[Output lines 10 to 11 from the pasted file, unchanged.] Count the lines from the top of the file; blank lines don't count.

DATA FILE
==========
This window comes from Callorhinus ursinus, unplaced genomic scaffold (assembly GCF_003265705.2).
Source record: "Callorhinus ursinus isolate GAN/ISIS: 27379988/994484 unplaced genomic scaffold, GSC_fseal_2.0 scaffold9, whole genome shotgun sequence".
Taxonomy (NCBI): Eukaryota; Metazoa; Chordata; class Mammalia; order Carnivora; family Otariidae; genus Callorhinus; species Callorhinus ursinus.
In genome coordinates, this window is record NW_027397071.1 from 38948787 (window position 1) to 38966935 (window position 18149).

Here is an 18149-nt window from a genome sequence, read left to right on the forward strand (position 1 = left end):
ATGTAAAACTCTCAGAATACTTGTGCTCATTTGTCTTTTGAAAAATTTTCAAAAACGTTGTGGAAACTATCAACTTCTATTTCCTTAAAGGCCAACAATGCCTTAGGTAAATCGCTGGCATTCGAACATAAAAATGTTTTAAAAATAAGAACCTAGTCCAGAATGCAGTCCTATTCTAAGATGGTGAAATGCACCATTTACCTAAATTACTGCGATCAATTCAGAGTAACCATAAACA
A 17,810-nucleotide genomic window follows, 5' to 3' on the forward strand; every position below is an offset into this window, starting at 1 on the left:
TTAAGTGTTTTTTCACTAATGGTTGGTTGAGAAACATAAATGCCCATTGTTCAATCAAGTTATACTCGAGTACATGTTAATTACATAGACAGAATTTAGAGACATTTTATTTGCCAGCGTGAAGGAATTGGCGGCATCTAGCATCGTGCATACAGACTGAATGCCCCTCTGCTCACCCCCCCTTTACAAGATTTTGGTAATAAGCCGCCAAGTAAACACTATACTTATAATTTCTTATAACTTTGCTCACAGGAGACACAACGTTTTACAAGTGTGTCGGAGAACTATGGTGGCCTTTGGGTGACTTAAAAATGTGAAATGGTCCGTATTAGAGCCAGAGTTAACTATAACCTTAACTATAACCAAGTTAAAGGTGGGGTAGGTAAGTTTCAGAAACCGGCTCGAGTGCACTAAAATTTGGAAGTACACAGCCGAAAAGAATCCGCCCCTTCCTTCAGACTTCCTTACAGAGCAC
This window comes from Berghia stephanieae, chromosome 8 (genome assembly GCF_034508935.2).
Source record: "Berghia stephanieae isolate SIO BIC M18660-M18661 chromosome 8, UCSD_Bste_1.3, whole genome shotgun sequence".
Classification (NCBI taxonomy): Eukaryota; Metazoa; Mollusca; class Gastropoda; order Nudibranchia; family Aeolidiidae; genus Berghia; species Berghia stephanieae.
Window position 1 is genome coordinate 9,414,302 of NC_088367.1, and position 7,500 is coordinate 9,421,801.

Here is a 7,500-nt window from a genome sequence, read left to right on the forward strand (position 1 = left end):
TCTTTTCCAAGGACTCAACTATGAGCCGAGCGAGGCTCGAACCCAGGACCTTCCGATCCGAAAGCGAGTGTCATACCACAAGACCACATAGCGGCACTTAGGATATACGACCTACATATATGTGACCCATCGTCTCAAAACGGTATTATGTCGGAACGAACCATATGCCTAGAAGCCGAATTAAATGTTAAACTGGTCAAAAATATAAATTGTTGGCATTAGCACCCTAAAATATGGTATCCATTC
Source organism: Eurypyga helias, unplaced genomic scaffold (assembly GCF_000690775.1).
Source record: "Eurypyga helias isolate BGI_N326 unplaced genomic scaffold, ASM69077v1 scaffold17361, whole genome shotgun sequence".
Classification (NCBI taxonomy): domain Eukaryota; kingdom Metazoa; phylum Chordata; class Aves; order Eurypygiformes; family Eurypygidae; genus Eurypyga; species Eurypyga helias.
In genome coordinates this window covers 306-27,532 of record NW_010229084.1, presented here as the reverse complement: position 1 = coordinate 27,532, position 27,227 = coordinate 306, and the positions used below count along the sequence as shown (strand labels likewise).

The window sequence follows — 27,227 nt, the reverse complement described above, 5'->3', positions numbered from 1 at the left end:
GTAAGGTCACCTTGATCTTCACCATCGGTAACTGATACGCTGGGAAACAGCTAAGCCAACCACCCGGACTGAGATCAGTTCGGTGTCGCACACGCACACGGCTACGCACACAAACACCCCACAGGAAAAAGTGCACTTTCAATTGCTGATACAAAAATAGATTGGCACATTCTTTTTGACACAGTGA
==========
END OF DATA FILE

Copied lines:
Source record: "Berghia stephanieae isolate SIO BIC M18660-M18661 chromosome 8, UCSD_Bste_1.3, whole genome shotgun sequence".
Classification (NCBI taxonomy): Eukaryota; Metazoa; Mollusca; class Gastropoda; order Nudibranchia; family Aeolidiidae; genus Berghia; species Berghia stephanieae.